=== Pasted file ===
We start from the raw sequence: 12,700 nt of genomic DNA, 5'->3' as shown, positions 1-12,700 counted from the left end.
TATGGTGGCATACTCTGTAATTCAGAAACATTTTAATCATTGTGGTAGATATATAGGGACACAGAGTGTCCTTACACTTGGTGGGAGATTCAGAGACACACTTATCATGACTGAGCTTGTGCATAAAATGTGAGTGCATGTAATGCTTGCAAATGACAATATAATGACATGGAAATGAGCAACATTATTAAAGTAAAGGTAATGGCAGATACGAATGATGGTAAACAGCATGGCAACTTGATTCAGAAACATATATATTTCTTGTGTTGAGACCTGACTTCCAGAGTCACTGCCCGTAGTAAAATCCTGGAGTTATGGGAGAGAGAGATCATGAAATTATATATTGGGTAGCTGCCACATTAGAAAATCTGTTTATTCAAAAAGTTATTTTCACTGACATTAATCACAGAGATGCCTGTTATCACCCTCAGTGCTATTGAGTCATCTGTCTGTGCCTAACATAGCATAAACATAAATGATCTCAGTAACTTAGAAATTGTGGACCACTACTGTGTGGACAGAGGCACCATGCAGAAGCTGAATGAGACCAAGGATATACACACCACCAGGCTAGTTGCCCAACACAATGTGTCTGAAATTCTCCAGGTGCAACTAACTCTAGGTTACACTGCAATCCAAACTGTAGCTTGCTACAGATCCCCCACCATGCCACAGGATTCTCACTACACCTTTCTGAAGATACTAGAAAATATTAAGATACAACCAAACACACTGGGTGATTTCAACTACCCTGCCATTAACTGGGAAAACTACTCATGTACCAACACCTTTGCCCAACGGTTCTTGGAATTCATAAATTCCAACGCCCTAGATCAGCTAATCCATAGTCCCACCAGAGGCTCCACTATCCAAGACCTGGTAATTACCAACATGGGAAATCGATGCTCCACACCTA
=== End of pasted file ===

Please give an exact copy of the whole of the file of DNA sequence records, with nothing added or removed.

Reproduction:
We start from the raw sequence: 12,700 nt of genomic DNA, 5'->3' as shown, positions 1-12,700 counted from the left end.
TATGGTGGCATACTCTGTAATTCAGAAACATTTTAATCATTGTGGTAGATATATAGGGACACAGAGTGTCCTTACACTTGGTGGGAGATTCAGAGACACACTTATCATGACTGAGCTTGTGCATAAAATGTGAGTGCATGTAATGCTTGCAAATGACAATATAATGACATGGAAATGAGCAACATTATTAAAGTAAAGGTAATGGCAGATACGAATGATGGTAAACAGCATGGCAACTTGATTCAGAAACATATATATTTCTTGTGTTGAGACCTGACTTCCAGAGTCACTGCCCGTAGTAAAATCCTGGAGTTATGGGAGAGAGAGATCATGAAATTATATATTGGGTAGCTGCCACATTAGAAAATCTGTTTATTCAAAAAGTTATTTTCACTGACATTAATCACAGAGATGCCTGTTATCACCCTCAGTGCTATTGAGTCATCTGTCTGTGCCTAACATAGCATAAACATAAATGATCTCAGTAACTTAGAAATTGTGGACCACTACTGTGTGGACAGAGGCACCATGCAGAAGCTGAATGAGACCAAGGATATACACACCACCAGGCTAGTTGCCCAACACAATGTGTCTGAAATTCTCCAGGTGCAACTAACTCTAGGTTACACTGCAATCCAAACTGTAGCTTGCTACAGATCCCCCACCATGCCACAGGATTCTCACTACACCTTTCTGAAGATACTAGAAAATATTAAGATACAACCAAACACACTGGGTGATTTCAACTACCCTGCCATTAACTGGGAAAACTACTCATGTACCAACACCTTTGCCCAACGGTTCTTGGAATTCATAAATTCCAACGCCCTAGATCAGCTAATCCATAGTCCCACCAGAGGCTCCACTATCCAAGACCTGGTAATTACCAACATGGGAAATCGATGCTCCACACCTA